are hard to read onscreen.
|Journal of the Hyperlinked Organization||
Dave Weinberger's strange but intriguing site with lengthy reflections on
communities, concepts (like metadata), legal and moral debates (who owns
what I create?), current technology (Bayesian fun with filters). Dave
waits a few months, gathering together several thoughtful pieces, so this
is like a slow-motion blog, or a very personal magazine. No matter what
the topic, Dave's unusual point of view always widens my perspective.
No emperor, just clothes, they claim. Short paragraphs summarizing trendy
or influential ideas, products, or activities. Memepool is run by Joshua
Schachter and Jeff Smith
Want a stat right away? NUA collects summaries of all Internet surveys,
and gives you links to the original research. Plus Gerry McGovern and his
staff comment on online writing. Check their count of Internet users: How
|Rhetoric and Sophism Rules||
Richard Johnson teaches professional writing, modern rhetoric, proposal
writing, business communication-you name it. And he will tell you what
rhetoric really is, if you want to know.
|Seth Godin's Blog||
Author of Permission Marketing, Purple Cow, and Unleashing the Ideavirus (which he
claims is the most popular ebook ever written, with m than 1,000,000
downloads), Seth started out with a Stanford MBA, but he has overcome that
handicap, becoming an inspiring writer and speaker at conferences on
marketing, content creation, and ecommerce. Whatever meme he points to
turns out to be a trend-in a few years. If you want to expand your brain,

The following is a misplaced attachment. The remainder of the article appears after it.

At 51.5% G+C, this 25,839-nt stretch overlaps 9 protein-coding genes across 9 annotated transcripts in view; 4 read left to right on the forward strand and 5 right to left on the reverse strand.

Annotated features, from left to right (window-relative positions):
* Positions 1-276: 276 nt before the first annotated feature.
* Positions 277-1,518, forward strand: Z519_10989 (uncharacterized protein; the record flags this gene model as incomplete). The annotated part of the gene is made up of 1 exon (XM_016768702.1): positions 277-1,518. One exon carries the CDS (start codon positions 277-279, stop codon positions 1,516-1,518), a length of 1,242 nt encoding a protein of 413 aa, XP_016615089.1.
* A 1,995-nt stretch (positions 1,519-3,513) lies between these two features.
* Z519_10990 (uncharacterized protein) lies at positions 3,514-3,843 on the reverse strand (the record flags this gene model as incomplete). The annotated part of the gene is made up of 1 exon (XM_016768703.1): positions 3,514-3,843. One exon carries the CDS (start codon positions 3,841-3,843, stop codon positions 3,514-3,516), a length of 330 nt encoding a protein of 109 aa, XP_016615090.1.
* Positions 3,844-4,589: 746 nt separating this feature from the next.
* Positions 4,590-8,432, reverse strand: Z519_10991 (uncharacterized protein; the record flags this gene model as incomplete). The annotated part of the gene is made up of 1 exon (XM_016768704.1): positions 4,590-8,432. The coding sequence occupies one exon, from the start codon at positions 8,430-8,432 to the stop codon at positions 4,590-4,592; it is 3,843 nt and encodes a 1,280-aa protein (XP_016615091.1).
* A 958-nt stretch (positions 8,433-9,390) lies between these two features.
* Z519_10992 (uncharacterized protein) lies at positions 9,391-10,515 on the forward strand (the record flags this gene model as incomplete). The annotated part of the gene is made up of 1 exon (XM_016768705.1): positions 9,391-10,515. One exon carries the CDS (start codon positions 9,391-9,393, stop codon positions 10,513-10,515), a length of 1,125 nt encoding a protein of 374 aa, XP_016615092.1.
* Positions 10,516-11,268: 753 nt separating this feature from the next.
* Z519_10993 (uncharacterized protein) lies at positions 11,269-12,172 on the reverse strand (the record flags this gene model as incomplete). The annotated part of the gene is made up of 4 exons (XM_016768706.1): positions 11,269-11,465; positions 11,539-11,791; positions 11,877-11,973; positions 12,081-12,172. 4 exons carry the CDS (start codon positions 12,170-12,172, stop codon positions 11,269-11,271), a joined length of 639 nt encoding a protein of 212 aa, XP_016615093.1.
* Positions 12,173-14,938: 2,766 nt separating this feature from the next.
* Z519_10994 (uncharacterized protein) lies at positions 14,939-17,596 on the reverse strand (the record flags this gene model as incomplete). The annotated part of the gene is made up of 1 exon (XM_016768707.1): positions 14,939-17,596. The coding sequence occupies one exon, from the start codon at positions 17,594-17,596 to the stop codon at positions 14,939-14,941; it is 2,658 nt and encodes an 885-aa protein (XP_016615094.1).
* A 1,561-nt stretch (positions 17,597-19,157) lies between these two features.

look at his shiny skull, and read his thoughts.
Dan Gillmor, who writes for the San Jose Mercury, tries out column ideas
in his blog, and because he is alert to the latest trends in the tech
economy, his ponderings alert you to twists in turns in the meme field
before they appear on other sites.
One of the early hypertexters, author of Dreamtime, The Garden of Forking
Paths and Victory Garden, Moulthrop takes a a broad view of both fiction
and nonfiction in hypertext. Here he archives old hypertexts and articles,
as well as some talks, next to intriguingly surreal images that change
randomly as you watch a page. Unfortunately, Moulthrop has rather let this
site slide, so you are looking at history, not breaking news.
A fascinating, if arty, take on all forms of communication over the Internet. Lots of theory, and examples of hip design.
David Gauntlett offers the intro to his book, Web Studies. Check out the
archive of his old NewMedia Studies site, for a lively idea map. Also, an
ad for, and supplements to his book on media, gender,and identity. Special
treat: the Lego version of Michel Foucault. Collect the Theory.org trading
cards from Adorno through Weber.
|The Word Spy||
Neologisms, new twists on old words, and strange phrases that are becoming
popular. To qualify for this site, the new terms must have appeared
multiple times in "newspapers, magazines, books, Web sites, and other
recorded sources." Once a word has been spied, the site tracks its most
popular words over the last week, yielding the top 100 words, in order,
with the date on which the word first got onto the site. For each word you
get a learned definition, an early citation, examples, and notes. This
site is like watching the dictionary happen in front of you.
Fun rants on personalization and identity on the Internet, from Eric
Norlin. Successor to the much-loved Titantic Desk Chair Rearrangement
Corporation newsletter. Topics ebb and flow, including identity
conversations, open source memes, Internet luddites, and, oh yes,
Writing that Works!